Version D of the Chronicle, a later revision, inserts an explanation for Aed's short reign, not found elsewhere: “His brother, Aed White-foot, reigned; and he perished, wounded by the sword of Giric, Donald's son. After he had completed his first year on the throne, [Aed] ended his life by a wound, in Strathallan".  We do not find this passage in other (earlier) versions of De Situ Albanie, and cannot credit that it is accurate. The Annals of Ulster provide an obit in 878: "Aed son of Cinaed, king of the Picts, was killed by his own associates", but do not name those responsible, or otherwise expound on who these associates might have been. [5]  The passage in the Annals of Ulster suggests that the transition of power in 878 did involve some violence, regardless of Giric's ancestry.

          John of Fordun states:  "Now, according to the rule of the kingship, Gregory, son of Dungallus, should have come before him [Aedh mac Cinaed]; wherefore, the chiefs of the kingdom being divided amongst themselves, a battle was fought at Strathallan, wherein the king was mortally wounded at the first shock, and died two months after...."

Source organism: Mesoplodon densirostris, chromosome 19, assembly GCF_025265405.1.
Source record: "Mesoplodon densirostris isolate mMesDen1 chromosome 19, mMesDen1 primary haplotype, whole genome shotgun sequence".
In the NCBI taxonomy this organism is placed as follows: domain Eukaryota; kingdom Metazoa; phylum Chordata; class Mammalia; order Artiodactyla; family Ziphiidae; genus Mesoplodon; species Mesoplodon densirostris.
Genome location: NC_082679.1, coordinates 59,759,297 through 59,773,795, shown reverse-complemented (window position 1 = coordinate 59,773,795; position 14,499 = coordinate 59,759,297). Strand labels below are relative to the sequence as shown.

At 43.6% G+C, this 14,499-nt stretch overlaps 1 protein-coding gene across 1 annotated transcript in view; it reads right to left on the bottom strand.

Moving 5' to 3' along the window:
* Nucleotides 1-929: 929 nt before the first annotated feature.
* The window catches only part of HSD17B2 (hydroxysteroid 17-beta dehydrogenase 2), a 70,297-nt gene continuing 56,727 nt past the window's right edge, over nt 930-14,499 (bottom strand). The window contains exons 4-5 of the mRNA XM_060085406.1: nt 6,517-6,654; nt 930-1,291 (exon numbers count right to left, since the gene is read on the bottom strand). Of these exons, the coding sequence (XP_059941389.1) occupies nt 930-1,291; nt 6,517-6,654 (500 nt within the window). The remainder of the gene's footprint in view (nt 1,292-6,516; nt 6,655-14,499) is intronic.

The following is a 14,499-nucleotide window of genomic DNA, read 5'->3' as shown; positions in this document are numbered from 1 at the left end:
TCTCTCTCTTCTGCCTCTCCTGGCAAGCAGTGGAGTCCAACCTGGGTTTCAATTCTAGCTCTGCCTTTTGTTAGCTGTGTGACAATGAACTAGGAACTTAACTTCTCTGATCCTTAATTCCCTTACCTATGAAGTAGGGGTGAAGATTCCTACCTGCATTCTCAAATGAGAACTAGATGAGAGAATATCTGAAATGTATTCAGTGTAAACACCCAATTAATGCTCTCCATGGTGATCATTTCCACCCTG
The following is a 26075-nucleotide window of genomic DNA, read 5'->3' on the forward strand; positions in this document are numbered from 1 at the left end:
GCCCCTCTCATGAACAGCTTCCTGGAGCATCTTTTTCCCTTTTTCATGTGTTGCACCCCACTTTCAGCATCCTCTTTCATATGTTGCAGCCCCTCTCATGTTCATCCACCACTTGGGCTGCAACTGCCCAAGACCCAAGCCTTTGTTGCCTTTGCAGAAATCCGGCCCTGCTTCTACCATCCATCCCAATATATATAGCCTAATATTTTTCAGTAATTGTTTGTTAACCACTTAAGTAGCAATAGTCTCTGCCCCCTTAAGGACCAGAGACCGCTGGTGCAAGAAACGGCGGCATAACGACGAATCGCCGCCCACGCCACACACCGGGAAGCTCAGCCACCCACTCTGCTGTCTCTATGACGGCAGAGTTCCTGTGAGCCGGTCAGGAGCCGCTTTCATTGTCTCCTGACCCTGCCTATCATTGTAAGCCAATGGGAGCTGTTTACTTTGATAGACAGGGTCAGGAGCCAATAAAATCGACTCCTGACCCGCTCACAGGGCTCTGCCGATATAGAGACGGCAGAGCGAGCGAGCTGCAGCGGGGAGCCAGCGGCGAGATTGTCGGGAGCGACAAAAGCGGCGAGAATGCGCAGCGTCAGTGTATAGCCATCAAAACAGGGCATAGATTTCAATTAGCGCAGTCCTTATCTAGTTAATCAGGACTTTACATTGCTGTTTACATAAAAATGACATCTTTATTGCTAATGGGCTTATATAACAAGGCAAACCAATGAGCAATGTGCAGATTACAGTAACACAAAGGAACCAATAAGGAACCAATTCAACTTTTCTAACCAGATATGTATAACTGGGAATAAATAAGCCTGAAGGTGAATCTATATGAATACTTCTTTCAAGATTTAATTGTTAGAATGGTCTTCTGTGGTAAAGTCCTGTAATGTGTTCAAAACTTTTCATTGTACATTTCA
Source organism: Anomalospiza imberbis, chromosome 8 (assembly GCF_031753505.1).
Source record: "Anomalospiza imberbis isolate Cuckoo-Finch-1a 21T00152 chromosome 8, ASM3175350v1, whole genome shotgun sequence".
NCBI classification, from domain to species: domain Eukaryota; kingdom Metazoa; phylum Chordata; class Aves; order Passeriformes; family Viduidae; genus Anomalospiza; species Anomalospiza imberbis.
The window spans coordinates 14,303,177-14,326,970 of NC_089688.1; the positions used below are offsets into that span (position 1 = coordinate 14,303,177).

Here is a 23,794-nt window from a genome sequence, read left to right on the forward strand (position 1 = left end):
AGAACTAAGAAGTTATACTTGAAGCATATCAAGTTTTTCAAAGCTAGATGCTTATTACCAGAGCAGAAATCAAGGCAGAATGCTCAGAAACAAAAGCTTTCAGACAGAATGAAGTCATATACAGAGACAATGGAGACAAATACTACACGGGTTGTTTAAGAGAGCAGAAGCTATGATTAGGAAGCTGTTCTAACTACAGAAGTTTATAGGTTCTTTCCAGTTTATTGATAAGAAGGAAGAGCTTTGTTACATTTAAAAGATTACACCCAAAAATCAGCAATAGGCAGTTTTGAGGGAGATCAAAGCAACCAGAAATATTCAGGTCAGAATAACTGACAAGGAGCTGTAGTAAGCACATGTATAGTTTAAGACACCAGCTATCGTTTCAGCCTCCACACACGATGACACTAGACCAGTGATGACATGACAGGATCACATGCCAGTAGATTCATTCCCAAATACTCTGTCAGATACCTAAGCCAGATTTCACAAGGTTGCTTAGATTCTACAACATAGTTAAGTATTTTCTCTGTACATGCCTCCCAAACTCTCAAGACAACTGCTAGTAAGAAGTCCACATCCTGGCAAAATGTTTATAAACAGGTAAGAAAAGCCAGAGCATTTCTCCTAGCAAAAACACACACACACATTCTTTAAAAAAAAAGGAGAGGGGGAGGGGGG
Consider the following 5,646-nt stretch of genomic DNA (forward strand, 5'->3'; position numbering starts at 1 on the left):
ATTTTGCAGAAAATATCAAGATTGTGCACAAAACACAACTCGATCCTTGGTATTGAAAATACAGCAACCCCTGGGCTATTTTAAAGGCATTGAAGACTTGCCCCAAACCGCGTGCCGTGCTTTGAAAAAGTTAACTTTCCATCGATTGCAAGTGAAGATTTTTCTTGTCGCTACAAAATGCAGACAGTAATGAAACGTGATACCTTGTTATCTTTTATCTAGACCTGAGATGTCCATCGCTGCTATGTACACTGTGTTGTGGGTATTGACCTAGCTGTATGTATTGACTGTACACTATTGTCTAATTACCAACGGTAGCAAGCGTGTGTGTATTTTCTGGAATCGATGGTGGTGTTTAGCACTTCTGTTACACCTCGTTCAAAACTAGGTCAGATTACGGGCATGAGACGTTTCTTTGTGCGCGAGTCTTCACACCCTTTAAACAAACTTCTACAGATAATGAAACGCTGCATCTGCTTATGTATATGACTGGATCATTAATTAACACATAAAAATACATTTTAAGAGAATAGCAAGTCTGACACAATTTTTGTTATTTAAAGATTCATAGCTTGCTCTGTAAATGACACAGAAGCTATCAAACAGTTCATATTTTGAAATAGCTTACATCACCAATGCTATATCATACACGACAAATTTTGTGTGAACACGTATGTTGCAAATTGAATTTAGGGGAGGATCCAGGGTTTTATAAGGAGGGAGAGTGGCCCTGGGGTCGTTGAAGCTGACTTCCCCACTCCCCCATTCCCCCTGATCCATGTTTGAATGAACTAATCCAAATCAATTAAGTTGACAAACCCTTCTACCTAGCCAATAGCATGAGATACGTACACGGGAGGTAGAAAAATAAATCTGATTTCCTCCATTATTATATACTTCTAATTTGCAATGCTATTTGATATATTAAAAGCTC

Here, Fordun appears to claim that Greg or Giric's father was a man of the Alpinid dynasty, and identifies his father “Dyfnwal” as Donald I (812-863). Further, Fordun appears to suggest that the conflict between Aed and Giric was based on Giric's legitimate claim. There is no known record in any chronicle or other documentary source attesting to any children fathered by Donald I. We think this is an assumption made later to support the assertion that “all the Kings of Alba during this period were an unbroken lineage of Alpinids”.